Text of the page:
EPPO Global Database

EPPO Reporting Service no. 06 - 1998 Num. article: 1998/115

Genetic structure of Ceratitis capitata populations

Ceratitis capitata (EPPO A2 quarantine pest) is thought to originate from sub-Saharan Africa and has been introduced into several other parts of the world. It was reported from the Mediterranean region in the early 19th century, and was well established in the New World by the early 20th century. In continental USA, and more particularly in California, there is a debate on the following issues: 1) whether fruit fly populations in different years and localities represent independent infestations (single introduction of the pest followed by fluctuation of populations levels between detectable and non-detectable levels and dispersal) or new introduction events; 2) origin of the introduction(s). Studies were carried out on the variation of mtDNA using 3 restriction enzymes of more than 100 populations of C. capitata collected from South and Central America, USA, Mediterranean countries, sub-Saharan Africa and Australia. Results showed that the highest levels of mtDNA diversity are found in samples from the sub-Saharan region (8 different haplotypes), which supports the hypothesis of the origin of C. capitata. Lower levels were found in the Mediterranean region (2 haplotypes). In South and Central American populations, the situation is quite different, as results showed that in most countries populations are based on a single haplotype, which may differ from one country to another. This could reflect multiple introductions into the New World. However, it is felt that further studies are needed, in particular on the situation in USA, using additional molecular markers and behavioural characteristics, in order better to understand patterns of variation among populations of C. capitata.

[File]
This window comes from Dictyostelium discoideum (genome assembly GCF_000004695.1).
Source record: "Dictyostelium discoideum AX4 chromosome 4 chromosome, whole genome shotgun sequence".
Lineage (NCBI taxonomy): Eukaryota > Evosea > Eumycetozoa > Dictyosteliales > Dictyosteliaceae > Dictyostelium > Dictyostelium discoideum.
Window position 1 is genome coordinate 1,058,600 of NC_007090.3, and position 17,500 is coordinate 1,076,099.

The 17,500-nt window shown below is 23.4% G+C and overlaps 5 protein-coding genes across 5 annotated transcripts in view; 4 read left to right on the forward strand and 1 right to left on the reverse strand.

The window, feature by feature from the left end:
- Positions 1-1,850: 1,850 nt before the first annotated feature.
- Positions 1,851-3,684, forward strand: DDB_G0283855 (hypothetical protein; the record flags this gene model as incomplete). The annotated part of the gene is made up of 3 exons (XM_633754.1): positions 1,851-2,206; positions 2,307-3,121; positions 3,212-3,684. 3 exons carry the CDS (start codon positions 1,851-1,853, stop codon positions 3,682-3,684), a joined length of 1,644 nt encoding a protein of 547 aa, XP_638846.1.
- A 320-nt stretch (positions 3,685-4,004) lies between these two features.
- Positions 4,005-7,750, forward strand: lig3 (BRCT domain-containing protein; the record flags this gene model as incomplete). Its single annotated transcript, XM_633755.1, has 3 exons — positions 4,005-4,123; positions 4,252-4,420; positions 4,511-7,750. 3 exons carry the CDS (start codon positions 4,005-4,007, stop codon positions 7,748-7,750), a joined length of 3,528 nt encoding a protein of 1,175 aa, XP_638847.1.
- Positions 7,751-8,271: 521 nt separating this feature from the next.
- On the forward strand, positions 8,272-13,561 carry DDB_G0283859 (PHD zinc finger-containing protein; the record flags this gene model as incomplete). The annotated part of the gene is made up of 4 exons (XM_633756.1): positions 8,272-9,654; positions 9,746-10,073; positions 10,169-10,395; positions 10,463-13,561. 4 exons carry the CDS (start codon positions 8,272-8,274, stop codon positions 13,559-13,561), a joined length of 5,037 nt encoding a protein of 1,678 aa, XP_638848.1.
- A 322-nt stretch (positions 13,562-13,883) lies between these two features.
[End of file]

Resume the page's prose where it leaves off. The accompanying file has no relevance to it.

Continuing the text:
Gasparich, G.E.; Silva, J.G.; Han, H.Y.; McPheron, B.A.; Steck, G.J.; Sheppard, W.S. (1999) Population genetic structure of Mediterranean fruit fly (Diptera: Tephritidae) and implications for worldwide colonization patterns.
Annals of the Entomological Society of America, 90(6), 790-797.